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As an American living abroad you are obligated to report your income to the IRS as well as your country of residence. While at first glance this may seem like an enormous tax burden, keep in mind that governments offer numerous resources and programs to help ensure you don’t have to pay the full amount to both countries.
Expats who reside abroad for at least the majority of a calendar year are permitted to exclude a portion of their US income from their taxes. Exclusions are not automatic, must be claimed by filing the appropriate tax return information, applies only to earned income, excludes rental, dividend or interest income, and any other types of income not paid by your own personal efforts. To qualify for the Foreign Earned Income Exclusion you need to meet the Physical Presence Test, which establishes that you have lived outside the US for 330 days.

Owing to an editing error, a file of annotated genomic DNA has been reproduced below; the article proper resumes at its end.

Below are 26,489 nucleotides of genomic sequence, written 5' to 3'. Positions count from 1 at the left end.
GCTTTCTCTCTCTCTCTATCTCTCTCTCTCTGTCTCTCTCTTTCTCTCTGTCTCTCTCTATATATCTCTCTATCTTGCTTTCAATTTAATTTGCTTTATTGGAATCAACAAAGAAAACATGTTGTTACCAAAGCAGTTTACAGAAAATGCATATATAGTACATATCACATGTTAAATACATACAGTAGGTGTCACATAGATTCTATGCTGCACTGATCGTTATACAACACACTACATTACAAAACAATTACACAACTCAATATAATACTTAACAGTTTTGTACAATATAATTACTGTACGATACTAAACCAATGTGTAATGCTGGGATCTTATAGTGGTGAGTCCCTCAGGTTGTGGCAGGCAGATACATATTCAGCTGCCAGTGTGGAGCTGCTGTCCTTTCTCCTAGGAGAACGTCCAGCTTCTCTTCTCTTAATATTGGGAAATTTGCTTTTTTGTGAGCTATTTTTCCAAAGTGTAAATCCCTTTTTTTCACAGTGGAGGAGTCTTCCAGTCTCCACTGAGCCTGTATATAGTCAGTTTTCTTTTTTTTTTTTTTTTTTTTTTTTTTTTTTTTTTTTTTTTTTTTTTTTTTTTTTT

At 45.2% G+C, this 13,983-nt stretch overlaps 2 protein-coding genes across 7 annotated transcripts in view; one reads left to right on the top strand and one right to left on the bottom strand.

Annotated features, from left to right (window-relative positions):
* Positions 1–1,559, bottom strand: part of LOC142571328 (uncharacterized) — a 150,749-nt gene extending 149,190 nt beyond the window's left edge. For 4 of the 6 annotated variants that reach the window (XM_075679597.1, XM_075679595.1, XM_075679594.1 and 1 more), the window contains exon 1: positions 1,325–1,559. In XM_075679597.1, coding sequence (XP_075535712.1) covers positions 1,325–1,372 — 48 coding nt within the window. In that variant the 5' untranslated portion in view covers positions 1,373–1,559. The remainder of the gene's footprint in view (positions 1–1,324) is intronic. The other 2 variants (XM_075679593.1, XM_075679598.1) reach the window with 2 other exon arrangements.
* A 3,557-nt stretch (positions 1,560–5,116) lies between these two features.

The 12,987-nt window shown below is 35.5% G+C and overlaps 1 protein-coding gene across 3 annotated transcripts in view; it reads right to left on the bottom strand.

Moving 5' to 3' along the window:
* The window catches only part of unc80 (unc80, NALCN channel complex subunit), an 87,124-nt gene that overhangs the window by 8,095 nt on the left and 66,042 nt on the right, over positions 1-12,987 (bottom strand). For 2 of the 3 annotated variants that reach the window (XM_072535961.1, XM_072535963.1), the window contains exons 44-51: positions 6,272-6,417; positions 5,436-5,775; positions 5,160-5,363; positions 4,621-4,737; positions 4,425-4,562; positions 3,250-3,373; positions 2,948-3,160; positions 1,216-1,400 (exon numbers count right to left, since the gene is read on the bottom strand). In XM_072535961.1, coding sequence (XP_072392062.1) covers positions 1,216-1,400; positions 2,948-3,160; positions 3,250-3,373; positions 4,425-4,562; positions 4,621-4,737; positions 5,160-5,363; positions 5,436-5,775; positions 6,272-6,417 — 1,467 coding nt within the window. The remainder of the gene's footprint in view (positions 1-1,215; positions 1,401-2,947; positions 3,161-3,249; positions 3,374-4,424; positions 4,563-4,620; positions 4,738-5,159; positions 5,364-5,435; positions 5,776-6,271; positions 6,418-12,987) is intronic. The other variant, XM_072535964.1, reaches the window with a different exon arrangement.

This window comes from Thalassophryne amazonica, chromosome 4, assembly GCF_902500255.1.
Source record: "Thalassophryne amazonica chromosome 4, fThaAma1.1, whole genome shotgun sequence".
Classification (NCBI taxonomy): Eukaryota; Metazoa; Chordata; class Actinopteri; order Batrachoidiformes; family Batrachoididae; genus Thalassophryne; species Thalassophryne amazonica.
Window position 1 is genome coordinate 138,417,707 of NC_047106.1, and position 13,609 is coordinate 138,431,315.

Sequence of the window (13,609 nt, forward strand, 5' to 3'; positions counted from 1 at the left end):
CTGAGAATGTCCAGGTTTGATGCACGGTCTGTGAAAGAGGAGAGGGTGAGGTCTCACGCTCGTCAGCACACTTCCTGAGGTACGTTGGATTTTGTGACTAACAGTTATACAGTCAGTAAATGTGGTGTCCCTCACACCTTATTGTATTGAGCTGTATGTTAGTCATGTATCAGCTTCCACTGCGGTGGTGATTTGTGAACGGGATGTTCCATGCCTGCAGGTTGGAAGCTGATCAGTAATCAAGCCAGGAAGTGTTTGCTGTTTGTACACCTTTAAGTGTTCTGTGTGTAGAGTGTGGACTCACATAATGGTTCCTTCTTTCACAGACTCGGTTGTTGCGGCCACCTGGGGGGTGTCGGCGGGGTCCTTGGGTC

A tax credit reduces your tax liability to the US, and you can potentially receive a dollar for dollar against the taxes paid to a foreign country.
*Note that you cannot claim a credit for taxes paid to a foreign government that have already been excluded from US taxation.
A tax treaty codifies the objectives of reducing or eliminating double taxation of your income by both countries via reciprocal foreign tax credits. Individual treaties also address tax issues specific to the two countries involved. Additionally, for those who file their taxes annually, there is a three-year statute of limitations for IRS audits.
US CPA For Expat Tax Preparation Services
The professionals at My CPA understand the myriad of difficulties you face as a US citizen living abroad and struggling to understand which forms to file with the IRS. We will work with you over the phone, via email, or in person to ensure that all your assets are properly reported, and you don’t pay any more than is necessary.